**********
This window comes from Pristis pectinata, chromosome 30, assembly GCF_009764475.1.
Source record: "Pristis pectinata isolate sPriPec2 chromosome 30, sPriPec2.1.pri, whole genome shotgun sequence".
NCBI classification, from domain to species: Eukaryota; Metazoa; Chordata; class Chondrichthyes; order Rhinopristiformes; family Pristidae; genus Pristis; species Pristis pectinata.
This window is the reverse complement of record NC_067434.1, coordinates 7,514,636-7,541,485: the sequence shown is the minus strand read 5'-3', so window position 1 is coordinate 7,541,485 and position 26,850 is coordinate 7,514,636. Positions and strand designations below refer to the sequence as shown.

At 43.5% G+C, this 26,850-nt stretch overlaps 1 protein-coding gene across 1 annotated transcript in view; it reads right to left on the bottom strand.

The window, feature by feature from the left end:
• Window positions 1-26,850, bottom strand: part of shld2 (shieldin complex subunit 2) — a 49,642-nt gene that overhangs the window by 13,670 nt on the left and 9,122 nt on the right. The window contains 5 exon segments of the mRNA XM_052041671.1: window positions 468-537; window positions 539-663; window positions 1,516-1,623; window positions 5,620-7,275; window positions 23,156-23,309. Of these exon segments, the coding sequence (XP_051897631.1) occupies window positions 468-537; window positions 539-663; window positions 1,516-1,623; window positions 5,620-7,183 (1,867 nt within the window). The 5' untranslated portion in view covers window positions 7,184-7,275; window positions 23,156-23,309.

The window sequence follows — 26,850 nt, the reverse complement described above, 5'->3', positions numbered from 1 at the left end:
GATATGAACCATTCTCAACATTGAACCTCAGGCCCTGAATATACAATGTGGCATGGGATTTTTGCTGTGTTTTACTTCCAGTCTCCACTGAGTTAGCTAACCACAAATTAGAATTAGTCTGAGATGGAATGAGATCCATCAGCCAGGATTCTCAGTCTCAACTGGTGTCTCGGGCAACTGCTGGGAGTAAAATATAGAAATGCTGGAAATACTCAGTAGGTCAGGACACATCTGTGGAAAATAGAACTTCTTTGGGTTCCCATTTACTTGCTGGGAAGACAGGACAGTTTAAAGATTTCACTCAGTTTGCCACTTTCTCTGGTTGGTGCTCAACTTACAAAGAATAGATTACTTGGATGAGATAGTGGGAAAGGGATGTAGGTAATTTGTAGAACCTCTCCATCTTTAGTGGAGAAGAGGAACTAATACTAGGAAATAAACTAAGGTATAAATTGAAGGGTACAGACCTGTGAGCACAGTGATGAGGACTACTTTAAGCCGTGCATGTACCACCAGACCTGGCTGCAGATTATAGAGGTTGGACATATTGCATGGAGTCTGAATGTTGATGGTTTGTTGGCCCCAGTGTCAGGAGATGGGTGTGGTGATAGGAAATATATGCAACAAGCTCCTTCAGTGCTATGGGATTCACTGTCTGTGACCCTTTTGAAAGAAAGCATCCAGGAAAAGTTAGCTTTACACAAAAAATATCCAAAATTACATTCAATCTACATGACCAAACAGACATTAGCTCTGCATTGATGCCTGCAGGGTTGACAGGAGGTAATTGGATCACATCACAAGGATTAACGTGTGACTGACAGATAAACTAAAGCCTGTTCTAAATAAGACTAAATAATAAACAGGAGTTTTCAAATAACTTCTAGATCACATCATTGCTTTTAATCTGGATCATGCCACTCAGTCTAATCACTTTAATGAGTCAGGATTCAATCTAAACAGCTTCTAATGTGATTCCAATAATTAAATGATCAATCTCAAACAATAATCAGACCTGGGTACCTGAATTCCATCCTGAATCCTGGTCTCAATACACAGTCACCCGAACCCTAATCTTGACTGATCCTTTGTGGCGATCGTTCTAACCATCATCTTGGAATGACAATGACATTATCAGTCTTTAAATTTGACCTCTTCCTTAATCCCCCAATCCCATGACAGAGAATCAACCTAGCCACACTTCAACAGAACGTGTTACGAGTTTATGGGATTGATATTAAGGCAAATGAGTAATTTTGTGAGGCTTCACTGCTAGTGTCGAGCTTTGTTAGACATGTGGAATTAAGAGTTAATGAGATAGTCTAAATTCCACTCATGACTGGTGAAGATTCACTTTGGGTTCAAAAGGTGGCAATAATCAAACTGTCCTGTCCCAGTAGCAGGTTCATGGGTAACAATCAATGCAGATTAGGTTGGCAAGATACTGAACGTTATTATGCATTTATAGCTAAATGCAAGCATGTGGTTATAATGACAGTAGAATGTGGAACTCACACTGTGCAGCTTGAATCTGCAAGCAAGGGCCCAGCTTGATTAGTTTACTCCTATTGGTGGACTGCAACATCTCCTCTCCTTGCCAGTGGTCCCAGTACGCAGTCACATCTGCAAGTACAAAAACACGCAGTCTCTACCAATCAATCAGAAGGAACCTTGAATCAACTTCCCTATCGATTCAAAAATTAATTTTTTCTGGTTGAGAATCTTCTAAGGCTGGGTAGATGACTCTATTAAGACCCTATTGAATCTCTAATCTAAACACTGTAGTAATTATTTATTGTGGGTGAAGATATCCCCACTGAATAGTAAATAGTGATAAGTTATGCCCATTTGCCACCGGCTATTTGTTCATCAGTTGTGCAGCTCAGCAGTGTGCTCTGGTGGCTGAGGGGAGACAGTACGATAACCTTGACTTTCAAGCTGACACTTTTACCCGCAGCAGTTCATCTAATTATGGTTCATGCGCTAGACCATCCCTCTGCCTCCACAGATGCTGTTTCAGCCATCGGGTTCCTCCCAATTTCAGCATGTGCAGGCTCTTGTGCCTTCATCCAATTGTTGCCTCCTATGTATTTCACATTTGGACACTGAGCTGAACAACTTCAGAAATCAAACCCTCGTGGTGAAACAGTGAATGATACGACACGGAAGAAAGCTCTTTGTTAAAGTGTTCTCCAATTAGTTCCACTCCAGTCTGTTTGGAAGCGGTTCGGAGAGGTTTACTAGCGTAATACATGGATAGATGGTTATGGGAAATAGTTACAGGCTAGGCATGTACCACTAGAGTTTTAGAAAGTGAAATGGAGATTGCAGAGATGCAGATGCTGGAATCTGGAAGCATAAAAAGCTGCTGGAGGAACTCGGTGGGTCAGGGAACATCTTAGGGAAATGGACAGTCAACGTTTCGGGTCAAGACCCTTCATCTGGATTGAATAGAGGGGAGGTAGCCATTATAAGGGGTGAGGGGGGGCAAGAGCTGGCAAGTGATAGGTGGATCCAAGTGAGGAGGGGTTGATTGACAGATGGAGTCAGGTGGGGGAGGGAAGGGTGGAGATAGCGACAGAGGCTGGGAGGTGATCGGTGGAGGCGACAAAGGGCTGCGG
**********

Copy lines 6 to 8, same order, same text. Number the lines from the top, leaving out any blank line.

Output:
The window, feature by feature from the left end:
• Window positions 1-26,850, bottom strand: part of shld2 (shieldin complex subunit 2) — a 49,642-nt gene that overhangs the window by 13,670 nt on the left and 9,122 nt on the right. The window contains 5 exon segments of the mRNA XM_052041671.1: window positions 468-537; window positions 539-663; window positions 1,516-1,623; window positions 5,620-7,275; window positions 23,156-23,309. Of these exon segments, the coding sequence (XP_051897631.1) occupies window positions 468-537; window positions 539-663; window positions 1,516-1,623; window positions 5,620-7,183 (1,867 nt within the window). The 5' untranslated portion in view covers window positions 7,184-7,275; window positions 23,156-23,309.

The window sequence follows — 26,850 nt, the reverse complement described above, 5'->3', positions numbered from 1 at the left end: